22. Colugo
    April 13, 2008 at 1:22 pm

    Degrees of separation: Creationist website Access Research Network (ARN) links directly to Giertych’s home page – which features his antisemitic ‘Civilisations At War.’
    http://www.arn.org/expelled/
    Ron Okimoto: “the current Nazis are not using “Darwinism.””
    Actually, some them are. I have seen discussion of evolutionary biology, including reference to Darwin, on White Nationalist discussion boards. There is a fringe of scientific racists that neo-Nazis and other white supremacists cite and quote. Some Nazi scientists, such as Hans Gunther, became important figures in post-WWII scientific racist circles. At American Renaissance conferences, scientific racists like psychologist JP Rushton meet with neofascists like Nick Griffin of the BNP. As mentioned above, today’s neofascists and White Nationalists, like their predecessors, have a variety of religious and pseudo-scientific beliefs.
    Israel Shahak, incidentally, is repeatedly cited by neo-Nazis and other antisemites. There are considerable doubts about the quality of Shahak’s scholarship.
    Dawkins is a little naive. However, Hartung is not just interested in his interpretation of the belief system of ancient Hebrews as a purely historical phenomenon but more importantly its putative relevance for understanding the Jewish people today.

  23. Friend Fruit
    April 13, 2008 at 2:26 pm

    This – it appears to me at least – places Stein and co in a bit of a dilemma.

    No, that would only lead them into a dilemma if they wee intellectually honest.

  24. Bad
    April 13, 2008 at 2:45 pm

    From what I understand, the clip with him is not in the final cut of the film.

  25. jeh
    April 13, 2008 at 5:38 pm

    April 18th —The New Independence Day
    Yes, the beginning of an anti-science pogrom in America. Darwinists forced to wear a scarlet letter “A” and carted off in rail cars to concentration camps to effect an final solution. Only then will ev-fundy Christians be truly free. Is this what you have in mind, old man?

  26. Dean Wentworth
    April 13, 2008 at 7:04 pm

    Even if ironclad evidence indicated that accepting evolution drove people to rape, murder, and eat their own children, how would that in any way constitute a challenge to evolution’s scientific validity? Am I missing something?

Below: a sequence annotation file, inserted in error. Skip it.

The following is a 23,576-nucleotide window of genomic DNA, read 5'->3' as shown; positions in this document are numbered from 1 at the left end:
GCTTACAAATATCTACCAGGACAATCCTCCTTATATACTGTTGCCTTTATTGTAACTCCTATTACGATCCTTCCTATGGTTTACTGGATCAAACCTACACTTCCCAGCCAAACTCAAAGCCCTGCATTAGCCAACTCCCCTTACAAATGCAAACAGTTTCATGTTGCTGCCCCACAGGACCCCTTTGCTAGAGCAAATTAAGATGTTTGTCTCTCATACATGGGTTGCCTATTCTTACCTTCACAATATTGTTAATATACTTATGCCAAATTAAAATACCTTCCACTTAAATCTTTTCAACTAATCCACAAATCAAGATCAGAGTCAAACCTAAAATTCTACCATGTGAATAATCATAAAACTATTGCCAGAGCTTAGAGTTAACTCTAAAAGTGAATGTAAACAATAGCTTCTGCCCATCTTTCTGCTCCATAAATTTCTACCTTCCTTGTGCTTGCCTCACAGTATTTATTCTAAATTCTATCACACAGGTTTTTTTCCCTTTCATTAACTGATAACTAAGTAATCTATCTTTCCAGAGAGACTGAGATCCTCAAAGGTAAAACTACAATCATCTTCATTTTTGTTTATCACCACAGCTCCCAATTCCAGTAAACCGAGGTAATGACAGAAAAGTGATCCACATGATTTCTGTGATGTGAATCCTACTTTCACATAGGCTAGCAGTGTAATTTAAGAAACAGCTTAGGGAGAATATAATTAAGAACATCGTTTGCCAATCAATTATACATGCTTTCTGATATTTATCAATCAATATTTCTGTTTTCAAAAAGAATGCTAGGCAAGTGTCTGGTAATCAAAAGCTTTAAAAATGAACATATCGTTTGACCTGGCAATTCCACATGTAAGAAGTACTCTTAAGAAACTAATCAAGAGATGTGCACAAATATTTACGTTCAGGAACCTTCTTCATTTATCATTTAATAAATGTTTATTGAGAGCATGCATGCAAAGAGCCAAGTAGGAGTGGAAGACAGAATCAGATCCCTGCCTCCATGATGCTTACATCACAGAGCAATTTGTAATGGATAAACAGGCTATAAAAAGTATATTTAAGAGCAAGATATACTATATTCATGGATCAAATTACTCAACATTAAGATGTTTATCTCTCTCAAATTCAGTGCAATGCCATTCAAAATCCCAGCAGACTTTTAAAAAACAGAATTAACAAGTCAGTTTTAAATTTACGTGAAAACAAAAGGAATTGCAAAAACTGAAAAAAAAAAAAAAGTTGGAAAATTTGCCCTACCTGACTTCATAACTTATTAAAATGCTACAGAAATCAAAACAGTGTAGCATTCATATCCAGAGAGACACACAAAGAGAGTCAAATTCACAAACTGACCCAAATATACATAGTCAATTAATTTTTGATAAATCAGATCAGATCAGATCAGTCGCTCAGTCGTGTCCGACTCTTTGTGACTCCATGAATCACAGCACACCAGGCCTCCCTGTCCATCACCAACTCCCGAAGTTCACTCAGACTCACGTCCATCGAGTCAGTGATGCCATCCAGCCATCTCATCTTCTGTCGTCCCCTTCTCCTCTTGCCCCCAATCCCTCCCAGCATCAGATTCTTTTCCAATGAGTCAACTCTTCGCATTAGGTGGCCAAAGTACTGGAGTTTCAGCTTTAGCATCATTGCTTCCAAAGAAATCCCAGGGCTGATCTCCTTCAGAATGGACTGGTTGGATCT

27. Brad
    April 14, 2008 at 12:39 am

    I’m pretty sure that specific clip was not in the screening I saw, but he is definitely interviewed in the movie. Either way, there certainly was not any mention of his antisemitism or even his political career. He was simply presented as “PhD”, “Dr”, or something to that effect. I can’t remember exactly. There was no attempt to cite qualifications of any of the interviewees.

  28. April 14, 2008 at 1:35 am

    Maciej Giertych comments on the Jews of today about rejecting Christ as the Messiah is a not racist comment, but rather someone’s spiritual condition. Maciej Giertych is not really a true Christian but a “professing one”. Catholicism like Pope XII, and the concordat, played a part with Hitler politics and tactics as well. I’m surprised the fundamentalist atheists didn’t bring it up in particular instead they kinda beat around the bush about it from what I seen. Perhaps some did, the internet is huge.
    The movie “Expelled” made the connection between Nazism and Darwinism because evolution deems mankind on the same level as animals. One species evolved better than another, thus the racist concept. Hitler believed the races were unequal (just like the species in evolution). So he set out to eliminate heretics and build a race of his own. Darwinism didn’t invent “racism” as cultural rivals have always been a problem. Darwinism didn’t force anyone to kill Jews as Hitler did, a creationist position always has been the source for racism is man’s sin.

  29. April 14, 2008 at 2:36 am